ORN: 3 miles, 31:41, R4/W1, 10:34/mile
One of the most enjoyable things about running is how it teaches. I’ve learned more in the past four months with this persistent ITB hassle than ever; more about my anatomy, more about myself. This week was a prime example.
In my professional life, I am responsible for driving process excellence in our company. My other blog, Learning about Lean, describes my implementation of the Toyota Production System. Central to the TPS is W. Edward Demming’s famous PDCA cycle, for Plan-Do-Check-Adjust. It is a simple, systematic and phenomenally effective way to learn anything.
Therefore, it is not surprising I apply a similar perspective to running. I’ve described here (in painful detail…sorry) the effort to recover from the injury. This past week is the first full week of running I’ve had since mid-November. The plan called for Monday 3; Wednesday 2, Thursday 3 and Saturday, 3.
Monday’s run went OK. The 2 miler on Wednesday was tough…I couldn’t complete the run. Then came Thursday; I knew a week ago running two days in a row would be a test and I was right about that. Thursday’s run was awful…I could not even run one mile. Not one. I was yelping in pain just past the half mile marker. I turned around and walked home, hurting. It was a true low point in the past three years of running. My leg ached the rest of the day, a constant reminder of the injury. To say this was discouraging would be an understatement. It seemed as if nothing at all had changed since last October.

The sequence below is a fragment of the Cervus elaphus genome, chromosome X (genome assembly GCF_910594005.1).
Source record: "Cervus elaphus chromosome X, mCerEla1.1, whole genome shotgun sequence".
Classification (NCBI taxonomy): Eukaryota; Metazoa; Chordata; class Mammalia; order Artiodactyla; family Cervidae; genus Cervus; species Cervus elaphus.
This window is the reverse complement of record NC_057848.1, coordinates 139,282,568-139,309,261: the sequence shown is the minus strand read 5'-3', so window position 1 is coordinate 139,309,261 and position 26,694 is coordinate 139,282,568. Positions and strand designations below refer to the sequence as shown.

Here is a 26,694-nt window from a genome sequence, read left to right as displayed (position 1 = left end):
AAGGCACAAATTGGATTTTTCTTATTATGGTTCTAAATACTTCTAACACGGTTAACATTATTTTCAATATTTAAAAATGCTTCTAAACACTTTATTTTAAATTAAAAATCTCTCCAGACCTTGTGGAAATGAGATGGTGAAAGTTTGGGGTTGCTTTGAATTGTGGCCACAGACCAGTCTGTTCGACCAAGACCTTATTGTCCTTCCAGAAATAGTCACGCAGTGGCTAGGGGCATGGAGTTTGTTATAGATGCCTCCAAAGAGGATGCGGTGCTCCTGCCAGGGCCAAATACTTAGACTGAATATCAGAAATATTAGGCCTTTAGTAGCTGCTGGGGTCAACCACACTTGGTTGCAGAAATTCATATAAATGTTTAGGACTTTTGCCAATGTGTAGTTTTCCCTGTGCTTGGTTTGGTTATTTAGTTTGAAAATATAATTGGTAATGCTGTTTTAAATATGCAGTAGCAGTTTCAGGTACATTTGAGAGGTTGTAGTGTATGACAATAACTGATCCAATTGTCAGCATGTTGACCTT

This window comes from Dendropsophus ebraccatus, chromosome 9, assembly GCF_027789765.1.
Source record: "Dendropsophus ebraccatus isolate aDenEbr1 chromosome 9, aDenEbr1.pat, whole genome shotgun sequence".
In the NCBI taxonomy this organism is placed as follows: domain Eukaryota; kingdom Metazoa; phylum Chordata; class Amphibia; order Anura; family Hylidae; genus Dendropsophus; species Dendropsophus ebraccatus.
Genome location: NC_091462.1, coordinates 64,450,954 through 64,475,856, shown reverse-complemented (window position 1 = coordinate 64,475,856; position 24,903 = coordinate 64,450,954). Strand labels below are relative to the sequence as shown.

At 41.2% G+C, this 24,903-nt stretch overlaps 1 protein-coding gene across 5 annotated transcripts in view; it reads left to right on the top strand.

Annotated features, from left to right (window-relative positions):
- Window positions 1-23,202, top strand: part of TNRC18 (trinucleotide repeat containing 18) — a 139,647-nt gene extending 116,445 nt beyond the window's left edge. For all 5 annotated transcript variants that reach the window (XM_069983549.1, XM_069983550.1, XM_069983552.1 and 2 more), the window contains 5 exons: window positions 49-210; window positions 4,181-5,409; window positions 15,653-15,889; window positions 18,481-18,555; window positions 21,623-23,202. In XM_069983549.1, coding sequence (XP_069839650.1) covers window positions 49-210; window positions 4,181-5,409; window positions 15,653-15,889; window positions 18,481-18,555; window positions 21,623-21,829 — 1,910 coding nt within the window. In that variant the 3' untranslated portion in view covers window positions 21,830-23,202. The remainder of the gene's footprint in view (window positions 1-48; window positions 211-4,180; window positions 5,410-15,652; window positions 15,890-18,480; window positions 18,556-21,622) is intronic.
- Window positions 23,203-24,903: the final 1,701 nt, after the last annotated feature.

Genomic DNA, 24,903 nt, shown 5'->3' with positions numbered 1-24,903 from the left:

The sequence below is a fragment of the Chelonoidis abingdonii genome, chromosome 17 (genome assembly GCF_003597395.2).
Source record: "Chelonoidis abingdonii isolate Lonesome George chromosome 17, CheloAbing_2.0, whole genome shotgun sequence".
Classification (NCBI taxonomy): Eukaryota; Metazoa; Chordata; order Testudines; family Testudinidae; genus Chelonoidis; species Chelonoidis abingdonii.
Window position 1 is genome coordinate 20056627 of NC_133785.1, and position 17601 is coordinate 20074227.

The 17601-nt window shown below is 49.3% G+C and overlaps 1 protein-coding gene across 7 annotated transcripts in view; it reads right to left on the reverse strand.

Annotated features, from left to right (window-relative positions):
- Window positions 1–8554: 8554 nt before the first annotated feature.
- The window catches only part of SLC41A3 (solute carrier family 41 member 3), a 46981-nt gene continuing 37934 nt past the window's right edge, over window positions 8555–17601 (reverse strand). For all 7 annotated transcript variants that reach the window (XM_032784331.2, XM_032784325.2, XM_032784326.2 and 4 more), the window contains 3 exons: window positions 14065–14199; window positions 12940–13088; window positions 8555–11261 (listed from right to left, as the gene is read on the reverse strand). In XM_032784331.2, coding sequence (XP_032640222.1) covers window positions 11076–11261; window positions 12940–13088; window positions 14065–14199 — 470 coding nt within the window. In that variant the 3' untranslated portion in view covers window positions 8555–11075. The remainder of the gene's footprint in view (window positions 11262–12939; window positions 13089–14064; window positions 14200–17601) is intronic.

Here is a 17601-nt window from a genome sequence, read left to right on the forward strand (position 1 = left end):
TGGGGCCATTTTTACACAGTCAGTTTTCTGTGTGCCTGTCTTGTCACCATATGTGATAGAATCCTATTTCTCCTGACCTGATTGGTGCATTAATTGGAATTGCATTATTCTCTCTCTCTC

Therefore, my planned 3 miler for today was a big mental challenge for me. After morning errands and 3 hours at work (yeah, working on processes), my leg hurt. I decided to stick with the plan and thus went out into the 20mph wind at 30 degrees pleased to be outside but unsure how the leg would hold up.
I tried two new things on today’s run. First, I went to an extreme Run/Walk ratio (run 4 minutes, walk 1), thanks to some comments from some of you. Second, I wore a Knee Strap which I picked up recently on recommendation from a work colleague. Third, I had a day off before running.
And it seemed to work.
The ITB hurt most of the way. But the combination of the knee strap and the run/walk routine made a big difference. Every time I walked, the pain subsided. I finished strong without the knee hurting all that much. After a shower, it was only a minor annoyance.
What did I learn? How does PDCA work here?? On running; the “adjustment” needed to be pretty severe. I was surprised and pleased at the help the R/W and the knee strap offered. I’m interested to see how that continues. I also see that, for the time being, I must accept I can only run every other day.
On the mental side, it is largely a deeper understanding of priorities. Running is so real, so measurable, so physical, so visceral it is hard at times to remember it is only a sport and not life itself. My family, friends and spiritual life all take priority. Running can serve these things but dare not take first place.
Did W. Edwards Demming ever run? I doubt it, he was quite a curmudgeon. But his principles work. I’ve adjusted the Plan for next week to doing 3 milers on Monday, Wednesday, Friday and Sunday, all with a R4/W1 ratio and knee strap.
Yeah, we’ll persevere. There is still much for me to learn.